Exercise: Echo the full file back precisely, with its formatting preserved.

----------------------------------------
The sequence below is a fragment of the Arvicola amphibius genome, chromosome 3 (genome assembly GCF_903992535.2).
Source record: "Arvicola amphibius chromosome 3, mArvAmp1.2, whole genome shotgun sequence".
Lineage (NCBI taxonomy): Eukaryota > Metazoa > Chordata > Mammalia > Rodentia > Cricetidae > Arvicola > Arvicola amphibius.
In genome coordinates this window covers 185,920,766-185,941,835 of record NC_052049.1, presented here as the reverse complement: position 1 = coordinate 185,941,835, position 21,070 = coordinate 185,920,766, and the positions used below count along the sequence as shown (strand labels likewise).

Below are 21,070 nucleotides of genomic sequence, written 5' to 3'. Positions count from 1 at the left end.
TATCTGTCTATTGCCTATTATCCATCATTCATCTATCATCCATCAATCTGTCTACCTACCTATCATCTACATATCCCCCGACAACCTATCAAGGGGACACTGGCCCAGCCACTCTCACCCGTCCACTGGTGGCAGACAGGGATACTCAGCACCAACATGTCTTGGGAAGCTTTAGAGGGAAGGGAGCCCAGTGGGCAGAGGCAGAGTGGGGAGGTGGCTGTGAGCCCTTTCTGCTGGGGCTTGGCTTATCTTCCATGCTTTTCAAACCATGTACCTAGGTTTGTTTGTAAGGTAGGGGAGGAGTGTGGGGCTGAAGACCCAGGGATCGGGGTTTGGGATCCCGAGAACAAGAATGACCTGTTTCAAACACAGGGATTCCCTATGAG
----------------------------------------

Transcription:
The sequence below is a fragment of the Arvicola amphibius genome, chromosome 3 (genome assembly GCF_903992535.2).
Source record: "Arvicola amphibius chromosome 3, mArvAmp1.2, whole genome shotgun sequence".
Lineage (NCBI taxonomy): Eukaryota > Metazoa > Chordata > Mammalia > Rodentia > Cricetidae > Arvicola > Arvicola amphibius.
In genome coordinates this window covers 185,920,766-185,941,835 of record NC_052049.1, presented here as the reverse complement: position 1 = coordinate 185,941,835, position 21,070 = coordinate 185,920,766, and the positions used below count along the sequence as shown (strand labels likewise).

Below are 21,070 nucleotides of genomic sequence, written 5' to 3'. Positions count from 1 at the left end.
TATCTGTCTATTGCCTATTATCCATCATTCATCTATCATCCATCAATCTGTCTACCTACCTATCATCTACATATCCCCCGACAACCTATCAAGGGGACACTGGCCCAGCCACTCTCACCCGTCCACTGGTGGCAGACAGGGATACTCAGCACCAACATGTCTTGGGAAGCTTTAGAGGGAAGGGAGCCCAGTGGGCAGAGGCAGAGTGGGGAGGTGGCTGTGAGCCCTTTCTGCTGGGGCTTGGCTTATCTTCCATGCTTTTCAAACCATGTACCTAGGTTTGTTTGTAAGGTAGGGGAGGAGTGTGGGGCTGAAGACCCAGGGATCGGGGTTTGGGATCCCGAGAACAAGAATGACCTGTTTCAAACACAGGGATTCCCTATGAG